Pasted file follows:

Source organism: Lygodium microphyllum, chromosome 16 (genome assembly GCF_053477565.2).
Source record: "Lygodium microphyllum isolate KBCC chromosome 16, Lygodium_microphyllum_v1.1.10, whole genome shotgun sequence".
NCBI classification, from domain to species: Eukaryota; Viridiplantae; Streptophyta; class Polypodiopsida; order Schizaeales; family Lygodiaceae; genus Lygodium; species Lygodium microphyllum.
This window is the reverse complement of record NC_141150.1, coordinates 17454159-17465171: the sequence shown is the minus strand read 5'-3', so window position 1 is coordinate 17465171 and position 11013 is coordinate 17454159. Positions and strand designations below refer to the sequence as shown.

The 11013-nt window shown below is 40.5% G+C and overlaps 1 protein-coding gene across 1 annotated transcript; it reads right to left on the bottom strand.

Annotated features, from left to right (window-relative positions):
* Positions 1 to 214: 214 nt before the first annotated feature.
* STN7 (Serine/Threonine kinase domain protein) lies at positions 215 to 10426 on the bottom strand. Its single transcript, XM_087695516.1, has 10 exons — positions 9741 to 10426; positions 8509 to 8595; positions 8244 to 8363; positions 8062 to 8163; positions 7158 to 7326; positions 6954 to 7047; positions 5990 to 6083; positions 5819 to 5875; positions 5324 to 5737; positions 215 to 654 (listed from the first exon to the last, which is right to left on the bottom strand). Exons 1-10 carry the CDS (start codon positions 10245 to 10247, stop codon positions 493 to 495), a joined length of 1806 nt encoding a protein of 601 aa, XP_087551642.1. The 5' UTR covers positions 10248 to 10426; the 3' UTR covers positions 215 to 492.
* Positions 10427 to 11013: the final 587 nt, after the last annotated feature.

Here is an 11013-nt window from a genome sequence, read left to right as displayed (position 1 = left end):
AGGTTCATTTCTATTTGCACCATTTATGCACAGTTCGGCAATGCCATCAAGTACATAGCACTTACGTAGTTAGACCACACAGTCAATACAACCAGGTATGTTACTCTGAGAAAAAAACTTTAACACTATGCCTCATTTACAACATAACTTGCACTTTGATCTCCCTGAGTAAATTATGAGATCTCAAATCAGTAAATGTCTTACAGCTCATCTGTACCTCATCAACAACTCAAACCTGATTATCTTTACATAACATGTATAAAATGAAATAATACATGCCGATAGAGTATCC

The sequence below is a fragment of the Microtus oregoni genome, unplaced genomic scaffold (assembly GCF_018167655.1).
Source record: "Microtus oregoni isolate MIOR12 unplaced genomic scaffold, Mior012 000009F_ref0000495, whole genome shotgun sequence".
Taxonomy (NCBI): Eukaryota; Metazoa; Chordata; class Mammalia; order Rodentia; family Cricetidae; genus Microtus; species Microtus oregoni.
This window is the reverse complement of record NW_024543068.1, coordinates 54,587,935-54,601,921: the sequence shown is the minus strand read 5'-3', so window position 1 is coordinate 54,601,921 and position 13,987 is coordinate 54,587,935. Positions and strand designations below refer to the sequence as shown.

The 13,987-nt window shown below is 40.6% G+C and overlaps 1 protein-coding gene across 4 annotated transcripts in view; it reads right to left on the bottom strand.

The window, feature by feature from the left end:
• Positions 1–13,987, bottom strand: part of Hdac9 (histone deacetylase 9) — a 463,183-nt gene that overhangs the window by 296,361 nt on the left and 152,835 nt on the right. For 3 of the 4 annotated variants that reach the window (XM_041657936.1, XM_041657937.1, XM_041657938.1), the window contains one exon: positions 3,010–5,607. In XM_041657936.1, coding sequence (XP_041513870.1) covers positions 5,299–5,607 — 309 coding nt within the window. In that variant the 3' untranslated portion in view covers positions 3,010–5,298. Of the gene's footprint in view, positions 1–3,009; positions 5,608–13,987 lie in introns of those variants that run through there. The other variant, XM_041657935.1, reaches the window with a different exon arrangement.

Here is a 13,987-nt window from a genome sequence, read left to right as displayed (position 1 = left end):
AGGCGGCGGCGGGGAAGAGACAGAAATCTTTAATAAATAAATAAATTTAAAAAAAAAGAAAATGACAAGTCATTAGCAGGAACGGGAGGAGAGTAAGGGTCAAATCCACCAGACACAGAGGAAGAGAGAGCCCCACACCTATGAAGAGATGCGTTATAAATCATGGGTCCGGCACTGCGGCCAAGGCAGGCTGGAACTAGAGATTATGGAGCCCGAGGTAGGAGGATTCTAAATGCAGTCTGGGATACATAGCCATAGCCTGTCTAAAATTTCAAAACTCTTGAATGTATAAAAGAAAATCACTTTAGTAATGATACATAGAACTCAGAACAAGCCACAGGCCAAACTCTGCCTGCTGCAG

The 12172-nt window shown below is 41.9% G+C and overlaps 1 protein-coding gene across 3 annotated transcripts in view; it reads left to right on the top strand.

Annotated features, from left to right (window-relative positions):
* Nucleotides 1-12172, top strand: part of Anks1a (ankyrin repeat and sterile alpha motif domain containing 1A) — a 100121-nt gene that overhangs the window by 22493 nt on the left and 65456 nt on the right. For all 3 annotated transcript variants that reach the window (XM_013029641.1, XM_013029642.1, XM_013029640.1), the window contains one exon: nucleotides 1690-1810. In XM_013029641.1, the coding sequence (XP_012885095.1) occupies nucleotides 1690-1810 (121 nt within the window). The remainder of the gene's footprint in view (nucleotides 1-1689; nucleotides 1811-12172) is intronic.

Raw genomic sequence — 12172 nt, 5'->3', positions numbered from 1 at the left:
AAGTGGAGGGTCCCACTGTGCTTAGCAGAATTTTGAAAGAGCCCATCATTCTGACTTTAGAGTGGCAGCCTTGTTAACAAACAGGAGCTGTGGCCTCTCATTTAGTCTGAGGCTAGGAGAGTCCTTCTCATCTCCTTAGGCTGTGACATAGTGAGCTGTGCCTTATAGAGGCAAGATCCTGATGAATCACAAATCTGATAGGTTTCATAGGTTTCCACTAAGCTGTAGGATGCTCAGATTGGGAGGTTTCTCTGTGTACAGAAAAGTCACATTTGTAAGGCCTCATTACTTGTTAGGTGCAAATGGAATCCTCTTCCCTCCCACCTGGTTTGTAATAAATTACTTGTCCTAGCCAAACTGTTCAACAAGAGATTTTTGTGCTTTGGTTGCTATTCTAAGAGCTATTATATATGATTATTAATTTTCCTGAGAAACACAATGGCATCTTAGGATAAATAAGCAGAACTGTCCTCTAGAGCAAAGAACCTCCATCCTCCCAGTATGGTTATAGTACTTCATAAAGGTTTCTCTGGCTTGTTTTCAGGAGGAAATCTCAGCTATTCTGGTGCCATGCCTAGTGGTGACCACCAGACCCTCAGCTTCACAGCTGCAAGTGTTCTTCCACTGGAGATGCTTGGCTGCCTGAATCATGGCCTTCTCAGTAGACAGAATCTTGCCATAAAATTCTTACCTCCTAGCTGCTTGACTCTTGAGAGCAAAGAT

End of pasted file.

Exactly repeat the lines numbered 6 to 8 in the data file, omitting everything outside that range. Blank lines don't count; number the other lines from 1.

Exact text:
Annotated features, from left to right (window-relative positions):
* Positions 1 to 214: 214 nt before the first annotated feature.
* STN7 (Serine/Threonine kinase domain protein) lies at positions 215 to 10426 on the bottom strand. Its single transcript, XM_087695516.1, has 10 exons — positions 9741 to 10426; positions 8509 to 8595; positions 8244 to 8363; positions 8062 to 8163; positions 7158 to 7326; positions 6954 to 7047; positions 5990 to 6083; positions 5819 to 5875; positions 5324 to 5737; positions 215 to 654 (listed from the first exon to the last, which is right to left on the bottom strand). Exons 1-10 carry the CDS (start codon positions 10245 to 10247, stop codon positions 493 to 495), a joined length of 1806 nt encoding a protein of 601 aa, XP_087551642.1. The 5' UTR covers positions 10248 to 10426; the 3' UTR covers positions 215 to 492.